Sex-selective abortion is illegal in both Nepal and India, but the practice continues in both countries where sons inherit ancestral property and daughters are not considered worth the investment.
Even if there is no clear preference in the first pregnancy, 44% of women in the CREPHA survey said that they would want a son the second time they are pregnant, and only 28% said they would like a daughter.
Their reasons included persecution and hostility from husbands and in-laws for giving birth to a daughter, lack of control over their body, the economic dependence on their husband’s family, respect for having a son, among others.
The practice is more prevalent in Hindu families, Muslims in Nepal’s Tarai and among the groups practicing dowry. It is less common among Nepal’s indigenous groups, where the preference for boys is less pronounced.
Many pregnant mothers are taken by in-laws to private clinics in the cities or across the border in India seeking ultrasound scans to find out the gender of their babies. Many then abort the baby if it is a girl, risking their health.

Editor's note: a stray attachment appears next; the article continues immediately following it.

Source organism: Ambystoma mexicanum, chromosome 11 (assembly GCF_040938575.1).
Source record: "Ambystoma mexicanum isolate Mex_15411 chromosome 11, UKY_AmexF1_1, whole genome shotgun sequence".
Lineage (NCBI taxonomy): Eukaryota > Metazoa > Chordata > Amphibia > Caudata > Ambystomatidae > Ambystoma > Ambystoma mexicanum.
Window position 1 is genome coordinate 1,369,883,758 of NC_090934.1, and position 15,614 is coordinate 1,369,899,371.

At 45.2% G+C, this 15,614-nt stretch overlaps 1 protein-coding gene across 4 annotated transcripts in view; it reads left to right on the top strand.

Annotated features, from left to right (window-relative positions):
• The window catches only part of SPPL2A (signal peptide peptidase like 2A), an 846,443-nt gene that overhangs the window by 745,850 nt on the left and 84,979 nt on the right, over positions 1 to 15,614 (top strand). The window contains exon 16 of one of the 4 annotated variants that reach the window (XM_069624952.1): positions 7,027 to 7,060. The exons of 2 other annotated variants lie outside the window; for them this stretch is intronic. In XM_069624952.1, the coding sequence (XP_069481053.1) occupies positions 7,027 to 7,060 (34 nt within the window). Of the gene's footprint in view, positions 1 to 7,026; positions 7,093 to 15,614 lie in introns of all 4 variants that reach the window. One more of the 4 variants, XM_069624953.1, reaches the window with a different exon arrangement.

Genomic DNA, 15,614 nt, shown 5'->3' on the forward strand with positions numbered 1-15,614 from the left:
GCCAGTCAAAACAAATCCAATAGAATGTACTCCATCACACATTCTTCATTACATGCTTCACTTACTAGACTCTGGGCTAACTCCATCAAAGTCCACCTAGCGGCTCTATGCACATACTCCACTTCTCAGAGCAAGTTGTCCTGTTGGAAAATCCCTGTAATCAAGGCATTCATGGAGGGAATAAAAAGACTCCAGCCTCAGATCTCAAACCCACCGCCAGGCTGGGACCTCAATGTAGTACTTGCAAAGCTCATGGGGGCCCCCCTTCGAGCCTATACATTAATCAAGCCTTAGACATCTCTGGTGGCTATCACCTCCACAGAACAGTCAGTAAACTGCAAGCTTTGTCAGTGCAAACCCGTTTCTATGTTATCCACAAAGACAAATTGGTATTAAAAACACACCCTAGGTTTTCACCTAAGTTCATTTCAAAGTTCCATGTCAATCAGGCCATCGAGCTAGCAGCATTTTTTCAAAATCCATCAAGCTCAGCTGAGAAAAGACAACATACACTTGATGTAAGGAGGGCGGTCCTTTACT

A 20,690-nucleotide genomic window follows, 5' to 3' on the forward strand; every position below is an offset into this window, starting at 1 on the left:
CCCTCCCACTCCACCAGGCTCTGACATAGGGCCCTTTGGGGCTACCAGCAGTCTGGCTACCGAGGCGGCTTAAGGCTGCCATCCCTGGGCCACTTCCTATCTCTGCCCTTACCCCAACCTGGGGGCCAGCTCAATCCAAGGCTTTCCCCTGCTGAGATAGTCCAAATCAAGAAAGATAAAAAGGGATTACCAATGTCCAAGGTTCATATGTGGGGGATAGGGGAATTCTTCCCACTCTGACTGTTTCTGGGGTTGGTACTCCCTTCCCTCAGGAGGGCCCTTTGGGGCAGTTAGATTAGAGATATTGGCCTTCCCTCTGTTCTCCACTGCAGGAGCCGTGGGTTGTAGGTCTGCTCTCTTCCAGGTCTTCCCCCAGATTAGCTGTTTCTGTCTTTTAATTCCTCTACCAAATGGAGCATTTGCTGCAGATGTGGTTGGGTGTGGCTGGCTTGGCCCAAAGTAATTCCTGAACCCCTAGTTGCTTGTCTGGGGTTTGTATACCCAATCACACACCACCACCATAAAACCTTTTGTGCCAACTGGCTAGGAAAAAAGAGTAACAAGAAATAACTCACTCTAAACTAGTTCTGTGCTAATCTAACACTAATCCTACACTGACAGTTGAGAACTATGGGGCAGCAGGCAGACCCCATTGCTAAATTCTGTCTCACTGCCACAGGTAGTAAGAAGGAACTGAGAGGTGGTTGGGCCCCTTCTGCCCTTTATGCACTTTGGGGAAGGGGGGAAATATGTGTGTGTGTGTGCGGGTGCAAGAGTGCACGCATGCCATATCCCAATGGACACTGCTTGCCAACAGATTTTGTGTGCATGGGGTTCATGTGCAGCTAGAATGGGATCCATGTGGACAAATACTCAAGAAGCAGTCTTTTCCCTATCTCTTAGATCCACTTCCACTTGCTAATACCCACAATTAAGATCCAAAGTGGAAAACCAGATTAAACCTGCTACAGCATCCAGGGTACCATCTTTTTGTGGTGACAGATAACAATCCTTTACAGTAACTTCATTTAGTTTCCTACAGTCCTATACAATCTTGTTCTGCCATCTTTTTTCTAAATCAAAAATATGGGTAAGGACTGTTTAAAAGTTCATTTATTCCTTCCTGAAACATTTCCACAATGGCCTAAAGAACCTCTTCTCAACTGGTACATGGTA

Anyone identifying the gender of a baby with an intention of committing sex-selective abortion can face three to six months in jail. Those involved in sex-selective abortion can be served with up to additional 12 months of imprisonment.
But the culprits are often not identified or prosecuted, claims advocate Sonali Regmi, adding that society’s denial of women’s independent identity was the main reason for the abortions. Indeed, it is often not the mother that wants the abortion, but her husband or in-laws.